The heads up display can be aligned with an occupant's point of view so that graphical elements projected on a windshield overlap with their corresponding objects seen through the windshield. While riding in a vehicle, an occupant's point of view can change as they look in different directions, move their head, change locations in the vehicle, etc. A projection system can compensate for changes in an occupant's point of by calibrating a heads up display (e.g., before use and/or even during use) to stay aligned with the occupant's point of view. For example, a bounding box can be projected in a different location to compensate for a shift in the occupant's eyes. In one aspect, an occupant facing camera is used with face and pupil detection software to adjust the alignment of the heads up display during use.

As such, an occupant (e.g., a test engineer driver) is able to view algorithm output (e.g., perception algorithm output) without having to look away from the road. Keeping eyes on the road while viewing algorithm output provides an occupant (e.g., a driver) with a better understanding of algorithm behavior. Accordingly, testing driver assist and autonomous driving features is both safer and more efficient.

Aspects of the invention can be used in a testing environment as well as a production environment. In a test environment, testing engineers can use the heads up display to test algorithm behavior. In a production environment, a driver can use a heads up display as a driver assist, for example, to assist when driving in lower visibility conditions (e.g., fog, snow, rain, twilight, etc.). A vehicle can include a switch to turn a heads up display on and off. A passenger in an autonomous vehicle can turn the on heads up display to gain confidence in the algorithms used by the autonomous vehicle. The passenger can then turn off the heads up display when they are confident the autonomous vehicle is operating safely.

Aspects of the invention can be implemented in a variety of different types of computing devices. FIG. 1 illustrates an example block diagram of a computing device 100. Computing device 100 can be used to perform various procedures, such as those discussed herein. Computing device 100 can function as a server, a client, or any other computing entity. Computing device 100 can perform various communication and data transfer functions as described herein and can execute one or more application programs, such as the application programs described herein. Computing device 100 can be any of a wide variety of computing devices, such as a mobile telephone or other mobile device, a desktop computer, a notebook computer, a server computer, a handheld computer, tablet computer and the like.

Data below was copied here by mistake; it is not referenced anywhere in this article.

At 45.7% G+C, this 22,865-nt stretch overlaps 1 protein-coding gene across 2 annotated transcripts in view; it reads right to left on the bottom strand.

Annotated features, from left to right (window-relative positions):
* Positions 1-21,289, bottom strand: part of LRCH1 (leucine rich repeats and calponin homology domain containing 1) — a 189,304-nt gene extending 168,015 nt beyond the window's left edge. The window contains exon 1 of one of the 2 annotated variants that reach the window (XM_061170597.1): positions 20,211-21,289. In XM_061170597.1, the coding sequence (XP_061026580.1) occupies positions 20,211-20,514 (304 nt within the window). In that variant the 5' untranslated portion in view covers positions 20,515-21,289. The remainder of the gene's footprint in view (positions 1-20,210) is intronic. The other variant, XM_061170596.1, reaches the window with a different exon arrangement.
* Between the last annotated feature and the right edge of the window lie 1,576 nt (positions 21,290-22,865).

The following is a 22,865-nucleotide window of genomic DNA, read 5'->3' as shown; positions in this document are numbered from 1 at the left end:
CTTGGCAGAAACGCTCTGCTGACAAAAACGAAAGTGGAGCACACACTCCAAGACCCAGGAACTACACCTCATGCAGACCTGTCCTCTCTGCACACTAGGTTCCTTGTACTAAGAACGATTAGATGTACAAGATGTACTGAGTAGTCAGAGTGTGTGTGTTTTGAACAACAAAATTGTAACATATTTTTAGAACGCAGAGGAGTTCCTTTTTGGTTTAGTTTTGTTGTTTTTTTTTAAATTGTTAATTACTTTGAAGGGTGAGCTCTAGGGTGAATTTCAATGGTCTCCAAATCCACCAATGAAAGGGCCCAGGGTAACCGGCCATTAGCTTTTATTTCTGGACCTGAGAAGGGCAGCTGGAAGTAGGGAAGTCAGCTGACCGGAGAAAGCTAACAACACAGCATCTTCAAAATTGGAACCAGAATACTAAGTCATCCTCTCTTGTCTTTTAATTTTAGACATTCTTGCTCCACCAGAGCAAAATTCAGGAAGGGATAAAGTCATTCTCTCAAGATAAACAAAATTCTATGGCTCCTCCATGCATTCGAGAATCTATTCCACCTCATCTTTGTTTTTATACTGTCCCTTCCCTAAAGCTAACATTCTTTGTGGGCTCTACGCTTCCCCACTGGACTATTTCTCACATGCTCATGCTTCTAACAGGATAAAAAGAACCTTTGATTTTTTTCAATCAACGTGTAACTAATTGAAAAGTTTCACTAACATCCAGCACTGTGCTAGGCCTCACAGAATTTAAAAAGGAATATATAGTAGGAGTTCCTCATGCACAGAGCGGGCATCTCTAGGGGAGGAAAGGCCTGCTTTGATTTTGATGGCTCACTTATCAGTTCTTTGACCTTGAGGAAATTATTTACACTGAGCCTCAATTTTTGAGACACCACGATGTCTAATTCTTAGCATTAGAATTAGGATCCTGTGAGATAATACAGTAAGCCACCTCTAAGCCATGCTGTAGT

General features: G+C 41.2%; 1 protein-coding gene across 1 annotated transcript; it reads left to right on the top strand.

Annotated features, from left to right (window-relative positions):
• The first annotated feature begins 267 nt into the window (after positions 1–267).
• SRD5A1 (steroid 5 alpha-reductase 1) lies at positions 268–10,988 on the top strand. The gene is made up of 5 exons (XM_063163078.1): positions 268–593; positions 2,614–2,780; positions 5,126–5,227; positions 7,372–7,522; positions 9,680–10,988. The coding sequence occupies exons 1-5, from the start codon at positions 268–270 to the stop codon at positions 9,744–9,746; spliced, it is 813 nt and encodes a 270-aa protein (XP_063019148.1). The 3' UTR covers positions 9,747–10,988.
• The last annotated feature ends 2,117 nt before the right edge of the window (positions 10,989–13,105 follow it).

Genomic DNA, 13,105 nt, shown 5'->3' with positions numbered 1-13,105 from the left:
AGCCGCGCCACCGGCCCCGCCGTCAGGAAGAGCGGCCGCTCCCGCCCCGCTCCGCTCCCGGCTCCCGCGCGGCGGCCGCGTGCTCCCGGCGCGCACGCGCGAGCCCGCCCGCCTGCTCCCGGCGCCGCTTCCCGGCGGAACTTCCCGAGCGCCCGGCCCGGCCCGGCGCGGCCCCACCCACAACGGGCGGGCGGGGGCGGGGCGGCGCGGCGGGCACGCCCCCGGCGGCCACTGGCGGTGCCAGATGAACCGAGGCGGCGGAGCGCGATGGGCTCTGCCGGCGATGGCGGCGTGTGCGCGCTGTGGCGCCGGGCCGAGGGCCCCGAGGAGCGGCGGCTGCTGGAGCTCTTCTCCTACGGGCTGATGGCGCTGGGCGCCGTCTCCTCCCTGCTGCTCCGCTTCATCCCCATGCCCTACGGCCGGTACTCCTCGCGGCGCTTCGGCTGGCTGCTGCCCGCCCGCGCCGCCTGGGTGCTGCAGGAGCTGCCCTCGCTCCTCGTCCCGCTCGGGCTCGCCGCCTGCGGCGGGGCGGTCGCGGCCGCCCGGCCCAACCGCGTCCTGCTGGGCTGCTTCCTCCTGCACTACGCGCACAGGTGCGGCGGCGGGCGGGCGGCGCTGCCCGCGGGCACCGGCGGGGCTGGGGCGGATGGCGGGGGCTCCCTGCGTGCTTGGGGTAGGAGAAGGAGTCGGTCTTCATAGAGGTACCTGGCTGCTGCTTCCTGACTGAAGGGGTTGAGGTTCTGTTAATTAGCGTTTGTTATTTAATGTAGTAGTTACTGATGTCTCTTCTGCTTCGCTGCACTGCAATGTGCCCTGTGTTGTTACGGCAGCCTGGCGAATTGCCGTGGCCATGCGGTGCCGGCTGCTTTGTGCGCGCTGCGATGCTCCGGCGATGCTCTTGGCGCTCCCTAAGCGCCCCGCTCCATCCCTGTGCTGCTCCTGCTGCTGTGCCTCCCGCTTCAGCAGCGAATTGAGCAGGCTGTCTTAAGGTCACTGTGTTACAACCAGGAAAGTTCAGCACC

Computing device 100 includes one or more processor(s) 102, one or more memory device(s) 104, one or more interface(s) 106, one or more mass storage device(s) 108, one or more Input/Output (I/O) device(s) 110, and a display device 130 all of which are coupled to a bus 112. Processor(s) 102 include one or more processors or controllers that execute instructions stored in memory device(s) 104 and/or mass storage device(s) 108. Processor(s) 102 may also include various types of computer storage media, such as cache memory.

Memory device(s) 104 include various computer storage media, such as volatile memory (e.g., random access memory (RAM) 114) and/or nonvolatile memory (e.g., read-only memory (ROM) 116). Memory device(s) 104 may also include rewritable ROM, such as Flash memory.

Mass storage device(s) 108 include various computer storage media, such as magnetic tapes, magnetic disks, optical disks, solid state memory (e.g., Flash memory), and so forth. As depicted in FIG. 1, a particular mass storage device is a hard disk drive 124. Various drives may also be included in mass storage device(s) 108 to enable reading from and/or writing to the various computer readable media. Mass storage device(s) 108 include removable media 126 and/or non-removable media.

I/O device(s) 110 include various devices that allow data and/or other information to be input to or retrieved from computing device 100. Example I/O device(s) 110 include cursor control devices, keyboards, keypads, barcode scanners, microphones, monitors or other display devices, speakers, printers, network interface cards, modems, cameras, lenses, radars, CCDs or other image capture devices, and the like.